A Basic Guide to Braces

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A Basic Guide to Braces

A Basic Guide to Braces

What Are Orthodontic Braces?

Braces are used to straighten teeth for people who have crooked teeth or a misaligned bite. They apply gentle pressure to the teeth on a continuous basis, which will eventually shift them into a more even alignment.

Why should you go to an Orthodontist and not a General Dentist?

Orthodontists and General Dentists undertake the same training initially, but orthodontic specialists complete 3 years of further training after they graduate dental school.

Orthodontic specialist training goes beyond basic dental training and have a more specific focus. They are specifically trained so that they can very accurately predict how teeth will move.

Preparing for Braces

When you meet with the Orthodontist, he/she will ask you questions about your health and perform a clinical exam. The orthodontist will likely order a series of X-rays of your mouth, take photographs and create a 3D model of your teeth. Once he/she has all the relevant information, the orthodontist will prescribe a plan of treatment best suited for your particular situation.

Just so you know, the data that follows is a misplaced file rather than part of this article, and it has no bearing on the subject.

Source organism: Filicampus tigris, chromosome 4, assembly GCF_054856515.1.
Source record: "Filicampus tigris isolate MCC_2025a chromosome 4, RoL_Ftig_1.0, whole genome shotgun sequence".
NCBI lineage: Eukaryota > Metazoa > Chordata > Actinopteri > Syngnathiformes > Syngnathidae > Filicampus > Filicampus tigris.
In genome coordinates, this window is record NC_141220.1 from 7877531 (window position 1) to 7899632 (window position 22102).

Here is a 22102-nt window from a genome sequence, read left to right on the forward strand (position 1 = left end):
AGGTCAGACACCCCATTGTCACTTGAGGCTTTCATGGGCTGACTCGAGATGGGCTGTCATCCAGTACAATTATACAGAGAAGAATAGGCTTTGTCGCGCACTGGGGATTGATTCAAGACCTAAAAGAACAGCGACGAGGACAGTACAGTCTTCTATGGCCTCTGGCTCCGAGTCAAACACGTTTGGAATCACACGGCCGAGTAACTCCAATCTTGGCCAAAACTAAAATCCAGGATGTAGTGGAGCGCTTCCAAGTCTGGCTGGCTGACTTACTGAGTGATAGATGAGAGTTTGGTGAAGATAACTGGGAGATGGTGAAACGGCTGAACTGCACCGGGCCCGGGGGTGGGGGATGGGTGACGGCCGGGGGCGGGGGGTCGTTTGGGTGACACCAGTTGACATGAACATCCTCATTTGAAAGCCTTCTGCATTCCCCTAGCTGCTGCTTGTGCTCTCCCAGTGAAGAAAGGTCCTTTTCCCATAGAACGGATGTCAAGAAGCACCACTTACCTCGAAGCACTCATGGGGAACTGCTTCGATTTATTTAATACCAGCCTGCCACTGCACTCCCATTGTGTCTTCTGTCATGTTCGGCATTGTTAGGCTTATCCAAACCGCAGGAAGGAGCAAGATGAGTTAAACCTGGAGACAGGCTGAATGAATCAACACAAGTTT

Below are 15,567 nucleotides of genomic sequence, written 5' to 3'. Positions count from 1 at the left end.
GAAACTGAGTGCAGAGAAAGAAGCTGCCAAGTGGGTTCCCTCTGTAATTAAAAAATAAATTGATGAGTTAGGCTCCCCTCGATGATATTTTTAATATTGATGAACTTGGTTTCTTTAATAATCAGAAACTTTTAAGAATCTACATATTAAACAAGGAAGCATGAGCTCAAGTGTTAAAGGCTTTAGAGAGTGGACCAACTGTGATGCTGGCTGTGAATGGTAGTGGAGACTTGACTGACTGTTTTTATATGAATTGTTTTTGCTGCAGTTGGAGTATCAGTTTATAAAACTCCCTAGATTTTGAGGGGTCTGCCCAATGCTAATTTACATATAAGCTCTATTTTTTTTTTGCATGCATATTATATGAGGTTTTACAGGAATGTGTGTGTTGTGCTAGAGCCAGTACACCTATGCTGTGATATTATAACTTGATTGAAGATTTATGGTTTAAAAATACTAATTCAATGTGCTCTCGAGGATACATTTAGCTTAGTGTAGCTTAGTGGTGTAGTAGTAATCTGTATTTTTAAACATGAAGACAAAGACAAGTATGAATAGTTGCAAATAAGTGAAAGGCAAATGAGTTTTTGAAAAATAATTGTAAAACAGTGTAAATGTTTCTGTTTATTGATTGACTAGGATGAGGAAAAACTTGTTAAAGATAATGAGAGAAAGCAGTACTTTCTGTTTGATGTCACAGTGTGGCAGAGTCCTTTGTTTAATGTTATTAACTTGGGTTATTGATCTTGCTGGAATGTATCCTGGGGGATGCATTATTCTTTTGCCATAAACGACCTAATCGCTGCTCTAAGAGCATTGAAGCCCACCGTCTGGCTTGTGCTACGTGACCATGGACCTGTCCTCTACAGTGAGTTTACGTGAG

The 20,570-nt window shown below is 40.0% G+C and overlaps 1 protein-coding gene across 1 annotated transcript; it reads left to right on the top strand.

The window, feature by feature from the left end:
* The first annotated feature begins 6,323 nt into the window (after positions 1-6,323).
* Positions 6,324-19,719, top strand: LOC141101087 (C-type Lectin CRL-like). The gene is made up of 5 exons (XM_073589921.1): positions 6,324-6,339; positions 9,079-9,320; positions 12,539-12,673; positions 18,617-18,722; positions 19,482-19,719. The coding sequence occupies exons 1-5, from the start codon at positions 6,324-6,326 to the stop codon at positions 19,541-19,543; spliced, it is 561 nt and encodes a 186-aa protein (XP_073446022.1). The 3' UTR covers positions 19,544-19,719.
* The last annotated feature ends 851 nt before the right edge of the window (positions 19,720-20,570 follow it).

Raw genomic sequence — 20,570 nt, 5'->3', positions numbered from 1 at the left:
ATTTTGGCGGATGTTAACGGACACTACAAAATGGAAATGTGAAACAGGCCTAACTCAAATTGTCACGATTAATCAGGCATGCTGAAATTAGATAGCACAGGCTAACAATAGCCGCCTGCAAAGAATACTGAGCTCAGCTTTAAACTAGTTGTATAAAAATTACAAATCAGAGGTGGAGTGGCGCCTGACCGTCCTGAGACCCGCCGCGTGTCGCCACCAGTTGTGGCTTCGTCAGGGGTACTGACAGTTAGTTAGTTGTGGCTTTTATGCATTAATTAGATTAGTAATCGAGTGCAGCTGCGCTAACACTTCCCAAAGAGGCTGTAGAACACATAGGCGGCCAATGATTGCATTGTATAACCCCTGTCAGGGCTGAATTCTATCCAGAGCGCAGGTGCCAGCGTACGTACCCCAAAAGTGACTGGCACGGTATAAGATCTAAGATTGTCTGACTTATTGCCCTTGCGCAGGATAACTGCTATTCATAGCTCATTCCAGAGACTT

Different types of Braces:

Metal Braces

Metal Braces are the most prevalent type of braces. They comprise of metal brackets, rubber bands and archwires which are attached to the front of your teeth with special glue.

Metal braces are the most affordable and versatile option. They can be used to correct more severe cases of misalignment. They’re also the least subtle option.

Ceramic Braces

Ceramic braces are similar to metal braces in terms of mechanism, the difference is that they’re made using ceramic material which blends better with the natural colour of the teeth.

Lingual Braces

Lingual braces are also similar to metal braces: they’re both made of metal and they have the same components. The difference is that lingual braces are attached to the back of your teeth, making them virtually invisible.


Invisalign is very different from the previous types of braces because they don’t use the typical brackets and wires, instead, they’re based on a system of custom-made clear plastic aligners you wear over your which you change every couple of weeks.

Procedure for Braces

Typically, the orthodontist will begin by thoroughly cleaning and drying the teeth. They will then apply glue to your teeth in order to attach the brackets. Once they are in place, he/she will install the wire into the brackets and use elastic to secure them in place. The entire process usually takes between 1 hour.

Though the procedure itself is not painful, it is not uncommon to feel some level of discomfort afterwards. Initially, your tongue and cheek will rub against the braces, which may cause some sensitivity, and your teeth may feel sore. Getting used to the braces will typically take about a week.

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